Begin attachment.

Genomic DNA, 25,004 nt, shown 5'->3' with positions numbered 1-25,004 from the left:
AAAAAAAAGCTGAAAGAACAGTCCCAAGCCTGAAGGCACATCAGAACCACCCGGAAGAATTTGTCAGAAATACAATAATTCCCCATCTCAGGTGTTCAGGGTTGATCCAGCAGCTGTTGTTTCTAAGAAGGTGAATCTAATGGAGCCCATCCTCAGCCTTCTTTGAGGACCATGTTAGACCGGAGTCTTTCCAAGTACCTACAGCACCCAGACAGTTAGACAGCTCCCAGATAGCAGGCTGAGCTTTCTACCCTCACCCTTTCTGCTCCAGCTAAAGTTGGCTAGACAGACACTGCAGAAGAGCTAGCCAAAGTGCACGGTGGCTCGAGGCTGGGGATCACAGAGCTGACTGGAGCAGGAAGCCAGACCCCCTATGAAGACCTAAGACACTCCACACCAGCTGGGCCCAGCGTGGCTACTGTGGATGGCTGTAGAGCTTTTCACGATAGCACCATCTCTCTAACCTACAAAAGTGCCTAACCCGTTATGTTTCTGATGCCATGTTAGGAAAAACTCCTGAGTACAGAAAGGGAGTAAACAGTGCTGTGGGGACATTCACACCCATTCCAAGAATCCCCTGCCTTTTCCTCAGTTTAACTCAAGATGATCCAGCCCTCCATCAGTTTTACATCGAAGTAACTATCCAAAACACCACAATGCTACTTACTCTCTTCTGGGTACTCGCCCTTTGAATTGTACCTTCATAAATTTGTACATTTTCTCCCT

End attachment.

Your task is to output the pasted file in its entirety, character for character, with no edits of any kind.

Genomic DNA, 25,004 nt, shown 5'->3' with positions numbered 1-25,004 from the left:
AAAAAAAAGCTGAAAGAACAGTCCCAAGCCTGAAGGCACATCAGAACCACCCGGAAGAATTTGTCAGAAATACAATAATTCCCCATCTCAGGTGTTCAGGGTTGATCCAGCAGCTGTTGTTTCTAAGAAGGTGAATCTAATGGAGCCCATCCTCAGCCTTCTTTGAGGACCATGTTAGACCGGAGTCTTTCCAAGTACCTACAGCACCCAGACAGTTAGACAGCTCCCAGATAGCAGGCTGAGCTTTCTACCCTCACCCTTTCTGCTCCAGCTAAAGTTGGCTAGACAGACACTGCAGAAGAGCTAGCCAAAGTGCACGGTGGCTCGAGGCTGGGGATCACAGAGCTGACTGGAGCAGGAAGCCAGACCCCCTATGAAGACCTAAGACACTCCACACCAGCTGGGCCCAGCGTGGCTACTGTGGATGGCTGTAGAGCTTTTCACGATAGCACCATCTCTCTAACCTACAAAAGTGCCTAACCCGTTATGTTTCTGATGCCATGTTAGGAAAAACTCCTGAGTACAGAAAGGGAGTAAACAGTGCTGTGGGGACATTCACACCCATTCCAAGAATCCCCTGCCTTTTCCTCAGTTTAACTCAAGATGATCCAGCCCTCCATCAGTTTTACATCGAAGTAACTATCCAAAACACCACAATGCTACTTACTCTCTTCTGGGTACTCGCCCTTTGAATTGTACCTTCATAAATTTGTACATTTTCTCCCT